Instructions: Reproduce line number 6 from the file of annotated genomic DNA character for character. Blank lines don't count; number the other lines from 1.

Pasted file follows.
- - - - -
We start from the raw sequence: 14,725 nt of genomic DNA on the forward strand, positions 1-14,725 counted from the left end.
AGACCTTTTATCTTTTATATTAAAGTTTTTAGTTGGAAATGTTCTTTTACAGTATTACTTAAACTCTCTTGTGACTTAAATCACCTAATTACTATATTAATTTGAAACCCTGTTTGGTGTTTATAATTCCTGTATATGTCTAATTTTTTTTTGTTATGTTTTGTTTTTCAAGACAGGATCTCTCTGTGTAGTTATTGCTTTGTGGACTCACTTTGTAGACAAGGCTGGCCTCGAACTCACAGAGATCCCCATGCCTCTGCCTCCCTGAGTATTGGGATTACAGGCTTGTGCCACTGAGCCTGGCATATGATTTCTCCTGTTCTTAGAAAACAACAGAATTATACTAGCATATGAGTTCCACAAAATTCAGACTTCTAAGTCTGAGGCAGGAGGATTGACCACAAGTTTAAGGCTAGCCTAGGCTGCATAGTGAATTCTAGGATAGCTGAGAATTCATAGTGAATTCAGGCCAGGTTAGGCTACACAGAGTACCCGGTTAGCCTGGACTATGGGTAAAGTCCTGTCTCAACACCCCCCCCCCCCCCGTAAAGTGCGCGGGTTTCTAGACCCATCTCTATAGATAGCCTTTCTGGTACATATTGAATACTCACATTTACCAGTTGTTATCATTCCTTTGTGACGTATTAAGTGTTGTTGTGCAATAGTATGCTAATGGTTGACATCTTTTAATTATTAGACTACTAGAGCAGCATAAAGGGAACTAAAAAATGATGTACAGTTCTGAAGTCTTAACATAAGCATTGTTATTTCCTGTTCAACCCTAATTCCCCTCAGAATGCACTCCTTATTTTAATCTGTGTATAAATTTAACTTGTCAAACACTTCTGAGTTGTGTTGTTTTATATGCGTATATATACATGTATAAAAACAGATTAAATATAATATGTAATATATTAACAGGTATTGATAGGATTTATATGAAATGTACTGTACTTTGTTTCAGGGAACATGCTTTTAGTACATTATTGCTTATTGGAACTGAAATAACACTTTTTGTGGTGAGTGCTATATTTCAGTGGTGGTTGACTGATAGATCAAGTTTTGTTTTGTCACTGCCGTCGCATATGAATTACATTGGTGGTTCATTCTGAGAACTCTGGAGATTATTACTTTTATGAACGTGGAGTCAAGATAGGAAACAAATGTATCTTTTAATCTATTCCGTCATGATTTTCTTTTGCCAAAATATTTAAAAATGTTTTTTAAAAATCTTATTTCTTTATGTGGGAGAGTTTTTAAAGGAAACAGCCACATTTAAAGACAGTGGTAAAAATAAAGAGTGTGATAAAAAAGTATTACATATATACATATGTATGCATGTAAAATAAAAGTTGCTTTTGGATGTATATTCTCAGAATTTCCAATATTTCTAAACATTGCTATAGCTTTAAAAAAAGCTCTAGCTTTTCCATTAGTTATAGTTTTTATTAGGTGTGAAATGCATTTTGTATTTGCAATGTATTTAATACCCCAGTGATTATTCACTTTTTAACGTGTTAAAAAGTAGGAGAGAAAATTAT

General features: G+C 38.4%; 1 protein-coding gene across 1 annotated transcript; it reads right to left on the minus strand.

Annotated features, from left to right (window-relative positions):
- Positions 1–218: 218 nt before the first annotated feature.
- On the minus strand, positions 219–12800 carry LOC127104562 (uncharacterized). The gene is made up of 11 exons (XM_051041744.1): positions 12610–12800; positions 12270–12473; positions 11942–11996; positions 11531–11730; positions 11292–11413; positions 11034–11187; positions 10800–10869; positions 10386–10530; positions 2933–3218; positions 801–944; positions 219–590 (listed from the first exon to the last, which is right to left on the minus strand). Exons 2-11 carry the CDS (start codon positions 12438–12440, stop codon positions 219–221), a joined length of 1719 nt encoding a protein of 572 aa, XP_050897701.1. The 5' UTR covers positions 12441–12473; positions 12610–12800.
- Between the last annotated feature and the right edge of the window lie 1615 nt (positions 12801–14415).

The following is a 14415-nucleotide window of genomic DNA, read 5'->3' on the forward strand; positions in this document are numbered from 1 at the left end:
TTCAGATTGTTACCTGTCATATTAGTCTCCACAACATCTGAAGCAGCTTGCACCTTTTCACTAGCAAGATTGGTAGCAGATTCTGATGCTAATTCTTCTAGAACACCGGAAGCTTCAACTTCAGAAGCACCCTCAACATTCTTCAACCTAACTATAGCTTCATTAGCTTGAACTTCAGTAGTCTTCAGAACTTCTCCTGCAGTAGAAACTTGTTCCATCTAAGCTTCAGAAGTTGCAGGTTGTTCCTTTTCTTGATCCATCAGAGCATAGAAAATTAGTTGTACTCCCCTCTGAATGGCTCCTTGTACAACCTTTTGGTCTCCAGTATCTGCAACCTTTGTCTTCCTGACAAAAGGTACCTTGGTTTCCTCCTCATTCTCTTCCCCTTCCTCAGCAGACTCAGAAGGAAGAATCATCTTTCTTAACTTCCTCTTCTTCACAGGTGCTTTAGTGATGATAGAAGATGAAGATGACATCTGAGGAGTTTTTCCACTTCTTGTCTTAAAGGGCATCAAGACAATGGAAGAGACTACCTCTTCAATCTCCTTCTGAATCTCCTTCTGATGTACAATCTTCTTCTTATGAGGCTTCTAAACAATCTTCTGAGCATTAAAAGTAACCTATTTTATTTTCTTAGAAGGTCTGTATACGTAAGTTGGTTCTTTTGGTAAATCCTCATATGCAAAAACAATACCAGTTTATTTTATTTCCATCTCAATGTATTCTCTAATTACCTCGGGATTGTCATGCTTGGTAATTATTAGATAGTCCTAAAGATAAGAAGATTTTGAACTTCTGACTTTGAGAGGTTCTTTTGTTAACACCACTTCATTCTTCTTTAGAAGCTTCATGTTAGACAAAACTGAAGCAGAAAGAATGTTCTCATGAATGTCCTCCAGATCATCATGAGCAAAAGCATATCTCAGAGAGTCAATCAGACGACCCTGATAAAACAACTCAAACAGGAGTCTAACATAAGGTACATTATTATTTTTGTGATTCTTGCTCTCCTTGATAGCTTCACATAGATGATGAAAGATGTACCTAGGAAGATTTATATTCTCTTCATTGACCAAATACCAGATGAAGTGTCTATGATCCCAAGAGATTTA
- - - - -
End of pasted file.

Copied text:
- On the minus strand, positions 219–12800 carry LOC127104562 (uncharacterized). The gene is made up of 11 exons (XM_051041744.1): positions 12610–12800; positions 12270–12473; positions 11942–11996; positions 11531–11730; positions 11292–11413; positions 11034–11187; positions 10800–10869; positions 10386–10530; positions 2933–3218; positions 801–944; positions 219–590 (listed from the first exon to the last, which is right to left on the minus strand). Exons 2-11 carry the CDS (start codon positions 12438–12440, stop codon positions 219–221), a joined length of 1719 nt encoding a protein of 572 aa, XP_050897701.1. The 5' UTR covers positions 12441–12473; positions 12610–12800.